Rep. Eddie Johnson has named Ayuj Verma and Sam Hooper from School for the Talented and Gifted as the winners of the 2021 Congressional App Challenge in Texas’s 30th District.
When asked what inspired the creation of relearn, the students said, “We were inspired to make this app after seeing learning loss taking over classrooms in Dallas ISD. Sam and I had just gone through a year of virtual learning, but we were grateful to have amazing teachers and reliable internet connection to be able to learn from home. However, not every family had these opportunities, whether it was having a stable school environment or the ability to learn from home, so we wanted to alleviate some of the learning loss by creating this app. The COVID-19 pandemic hit all subjects hard, but it especially caused math education to spiral downwards because math is best taught in front of students, especially if they are below 9th grade. This can be seen in the Dallas Morning News article we mention in the video (https://bit.ly/3vVWgnG), which highlights that the number of students who failed the math STAAR in 2021 test increased by at least double digits for grades 3 to 8 compared to 2019. The biggest increase was 29% in 7th grade where a whopping 71% of students failed the math STAAR test.
We also realized that teachers often struggled to find problem sets both in normal and pandemic years, so making an app that generates random problem sets allows for teachers to spend their time directly helping their students rather than scouring the internet for worksheets. There isn’t an app that quite fits our niche of creating randomly generated problem sets where you can choose and customize the topics. For example, we really liked Quizlet, a flashcard app that can help you memorize anything from vocabulary for English class to the periodic table of elements in Chemistry class, but it isn’t as viable in math because it helps you memorize ideas rather than practice concepts. We also love Khan Academy, which has thousands of videos ranging anywhere from basic addition to complex Calculus, but once again, it only helps you learn topics but not physically practice them. Unlike other subjects, math is 30% knowing the concepts and 70% practicing and applying them, the latter of which we wanted to focus on because that is what matters in a classroom environment.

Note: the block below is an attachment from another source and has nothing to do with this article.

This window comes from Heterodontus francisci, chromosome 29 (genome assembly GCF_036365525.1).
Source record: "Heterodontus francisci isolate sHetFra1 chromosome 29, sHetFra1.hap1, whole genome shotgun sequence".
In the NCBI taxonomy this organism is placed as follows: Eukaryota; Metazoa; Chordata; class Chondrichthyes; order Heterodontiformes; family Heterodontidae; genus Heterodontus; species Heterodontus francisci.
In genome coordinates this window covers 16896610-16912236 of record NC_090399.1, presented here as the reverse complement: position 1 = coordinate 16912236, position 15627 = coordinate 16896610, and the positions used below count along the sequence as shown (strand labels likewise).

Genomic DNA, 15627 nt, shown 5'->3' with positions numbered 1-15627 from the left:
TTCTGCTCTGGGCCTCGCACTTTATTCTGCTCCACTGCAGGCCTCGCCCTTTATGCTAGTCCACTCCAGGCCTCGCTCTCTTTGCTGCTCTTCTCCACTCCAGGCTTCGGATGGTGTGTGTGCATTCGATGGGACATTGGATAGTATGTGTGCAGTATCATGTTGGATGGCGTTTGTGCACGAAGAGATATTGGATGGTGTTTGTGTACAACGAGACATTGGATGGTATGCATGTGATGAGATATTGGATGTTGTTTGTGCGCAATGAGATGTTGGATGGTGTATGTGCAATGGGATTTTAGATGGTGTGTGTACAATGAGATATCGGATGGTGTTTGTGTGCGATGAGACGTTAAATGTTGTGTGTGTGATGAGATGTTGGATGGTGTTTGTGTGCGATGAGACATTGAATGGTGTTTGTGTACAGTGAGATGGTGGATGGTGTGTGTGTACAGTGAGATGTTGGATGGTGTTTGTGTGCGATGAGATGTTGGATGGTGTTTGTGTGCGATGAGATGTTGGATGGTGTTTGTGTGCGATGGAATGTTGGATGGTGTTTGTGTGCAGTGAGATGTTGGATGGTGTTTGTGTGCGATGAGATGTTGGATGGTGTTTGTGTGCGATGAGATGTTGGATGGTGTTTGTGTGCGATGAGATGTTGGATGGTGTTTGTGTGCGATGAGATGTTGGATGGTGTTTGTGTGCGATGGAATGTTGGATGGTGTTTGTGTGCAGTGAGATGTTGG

Lastly, we wanted something in it for ourselves. Both being veteran members of our school’s Math Club and competing in UIL Number Sense, a mental math contest, at the regional level, we wanted to make a practice place for the club.”
The 2021 Congressional App Challenge yielded 2,101 fully functioning apps. After eighteen months of disruptions to educational cadences for students everywhere, the Congressional App Challenge came roaring back with 7,174 students registering for this year’s competition. All told, 340 Members of Congress hosted Congressional App Challenges in their districts across 50 states, Puerto Rico, Guam, the Mariana Islands, the U.S. Virgin Islands, and Washington, D.C.
The Congressional App Challenge is an official initiative of the U.S. House of Representatives, where Members of Congress host contests in their districts for middle school and high school students, encouraging them to learn to code and inspiring them to pursue careers in computer science. Each participating Member of Congress selects a winning app from their district, and each winning team is invited to showcase their winning app to Congress during our annual #HouseOfCode festival. The program is a public-private partnership made possible through funding from Omidyar Network, AWS, theCoderSchool, Facebook, Replit, Accenture, and others.
The 2022 Congressional App Challenge will launch in June of 2022, and eligible students can pre-register for the competition now.